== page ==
Six books that captured my imagination in 2017

I like reading a mix of fiction and non-fiction, alongside my academic papers. I find this is the best way to improve my writing style and think about the best ways to communicate different ideas memorably for different audiences. The following authors taught me a lot about character development and playing with research + language + scenes to develop characters and complicated stories.

My six favorites from this year were:
1) Difficult Women (Roxane Gay)
2) Outline (Rachel Cusk)
3) Another Brooklyn (Jacqueline Woodson)
4) My Name is Lucy Barton (Elizabeth Strout)
5) Argonauts (Maggie Nelson)
6) Cork Dork (Bianca Bosker)

Difficult women was a breath of fresh air in a year when I was fighting to define myself, including the less “savory” bits. The characters in each of the short stories in Difficult Women are challenging, complex and real. It was so refreshing to see someone develop female characters this way. They were unapologetic about their strength and who they were. I have read it three times this year when I am having trouble writing clearly and concisely. I find Roxane Gay’s writing memorable, powerful, and intense. I’ve learned so much from her writing style that I consider when I am writing this year.

While reading Outline, I imagined a beautifully performed play where the most beautiful moments are these smaller moments of reflection where characters learn about themselves from interacting with each other or the landscape behind them. I enjoyed the slow reveals and how present the characters and story felt. I’ve thought about this story structure often since the first time I read it, because it feels like a valuable way to present an experiment and related it back to theory/abstract reflection, rather than front or rear loading it.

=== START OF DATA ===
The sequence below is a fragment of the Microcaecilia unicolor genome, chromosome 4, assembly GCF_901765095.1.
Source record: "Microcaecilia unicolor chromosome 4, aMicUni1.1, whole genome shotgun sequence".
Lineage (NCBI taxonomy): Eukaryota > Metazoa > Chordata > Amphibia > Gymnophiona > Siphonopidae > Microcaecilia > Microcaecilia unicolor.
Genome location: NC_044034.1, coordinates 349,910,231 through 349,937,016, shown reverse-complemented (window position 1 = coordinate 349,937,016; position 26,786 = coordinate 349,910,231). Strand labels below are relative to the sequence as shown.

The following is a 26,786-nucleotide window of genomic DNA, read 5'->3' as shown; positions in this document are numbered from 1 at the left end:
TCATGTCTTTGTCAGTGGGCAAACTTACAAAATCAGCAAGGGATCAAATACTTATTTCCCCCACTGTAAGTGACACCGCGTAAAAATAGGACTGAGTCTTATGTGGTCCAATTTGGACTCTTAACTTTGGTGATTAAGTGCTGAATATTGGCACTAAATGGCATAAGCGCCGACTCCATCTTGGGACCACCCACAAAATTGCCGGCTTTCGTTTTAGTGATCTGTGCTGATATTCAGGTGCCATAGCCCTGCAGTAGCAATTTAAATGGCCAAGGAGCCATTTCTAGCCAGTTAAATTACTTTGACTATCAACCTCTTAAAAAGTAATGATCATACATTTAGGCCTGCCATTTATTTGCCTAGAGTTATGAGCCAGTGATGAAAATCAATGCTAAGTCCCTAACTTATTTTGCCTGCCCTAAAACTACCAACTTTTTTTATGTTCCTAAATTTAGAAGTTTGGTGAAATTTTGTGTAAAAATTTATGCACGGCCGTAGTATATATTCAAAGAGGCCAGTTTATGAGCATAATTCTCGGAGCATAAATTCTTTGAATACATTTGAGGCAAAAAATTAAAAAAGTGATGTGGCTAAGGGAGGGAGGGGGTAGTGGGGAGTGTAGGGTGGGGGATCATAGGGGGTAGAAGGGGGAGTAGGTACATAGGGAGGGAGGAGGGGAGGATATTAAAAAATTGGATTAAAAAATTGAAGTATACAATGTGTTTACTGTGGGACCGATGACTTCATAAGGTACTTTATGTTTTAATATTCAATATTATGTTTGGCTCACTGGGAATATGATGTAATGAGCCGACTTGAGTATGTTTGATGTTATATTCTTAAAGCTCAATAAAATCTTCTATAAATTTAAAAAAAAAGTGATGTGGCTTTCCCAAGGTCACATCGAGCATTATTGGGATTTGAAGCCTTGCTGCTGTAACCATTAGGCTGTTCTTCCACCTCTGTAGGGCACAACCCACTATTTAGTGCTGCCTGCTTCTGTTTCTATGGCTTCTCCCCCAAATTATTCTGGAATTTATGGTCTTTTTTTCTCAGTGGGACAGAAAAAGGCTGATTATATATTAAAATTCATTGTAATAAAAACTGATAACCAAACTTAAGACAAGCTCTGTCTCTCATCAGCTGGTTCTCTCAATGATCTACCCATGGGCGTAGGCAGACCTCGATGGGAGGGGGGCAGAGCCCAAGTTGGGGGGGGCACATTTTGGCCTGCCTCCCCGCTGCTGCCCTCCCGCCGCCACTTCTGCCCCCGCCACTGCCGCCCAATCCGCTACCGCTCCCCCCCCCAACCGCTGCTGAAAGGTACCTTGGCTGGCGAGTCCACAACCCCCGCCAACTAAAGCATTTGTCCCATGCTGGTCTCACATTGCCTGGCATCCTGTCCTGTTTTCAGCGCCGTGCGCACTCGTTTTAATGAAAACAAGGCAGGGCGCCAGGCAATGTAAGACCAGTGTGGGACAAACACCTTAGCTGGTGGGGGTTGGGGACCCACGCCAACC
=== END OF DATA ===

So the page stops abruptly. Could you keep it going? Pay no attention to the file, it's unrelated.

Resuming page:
There were so many elements of Another Brooklyn that delighted me. I loved the writing style: short sections that were beautifully written, memorable, and visually powerful. I was living in Brooklyn and could easily imagine this parallel story taking place nearby. The four women grow into themselves and their friendships in powerful ways, with all of the strength, sorrow, and pride that comes with navigating into adulthood. The author does an incredible job introducing the explicit and implicit challenges of female friendships and transitioning roles for women in their communities.

I read My Name is Lucy Barton around the same time I was reading both Ta-Nehisi Coates’ Between the World and Me and Arlie Russell Hochschild’s Strangers in their Own Land. The combination of these three books, in conversation with one another for me, felt like an important moment for me this year. It was an intense conversation about social class and expectations. What we take on from others, what we leave behind, what we choose to hide, what we define for ourselves, etc. I had many uncomfortable moments and questions arise from reading these three books at the same time, especially in a piece of fiction like Lucy Barton where I could imagine people I’ve met through the years in each of the roles she describes in her book. It made me think more deeply about fiscal responsibility and how openly we do (or don’t) discuss social class.

I had never in my life read anything like The Argonauts before. I know I am a little late to this party, but wow. I enjoyed the way Maggie Nelson weaves together research, personal essays, and beautiful writing to ask difficult questions and turn some of my assumptions about gender, motherhood and relationships on their heads. Powerful and challenging. Wow.

My dad gave me Cork Dork as a summer read before I started graduate school and it was a FUN way to think about methods and questions for ethnography from the perspective of a journalist who was HUNGRY for answers and fearless about how far she could push herself into this other world to answer them. I related to her insatiable curiosity. Each of the characters Bianca Bosker learns from sound like fascinating characters and it gave me a new way to think about New York’s restaurants. Each time I walk by or go have dinner, I watch for the subtle and impressive ways these teams coordinate their work. I have a new language for describing smells and flavors, as well. I realized how limited my descriptions were for these sensory experiences and kicked myself to do better.

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Tea, Tequila, and informal economy enthusiast.

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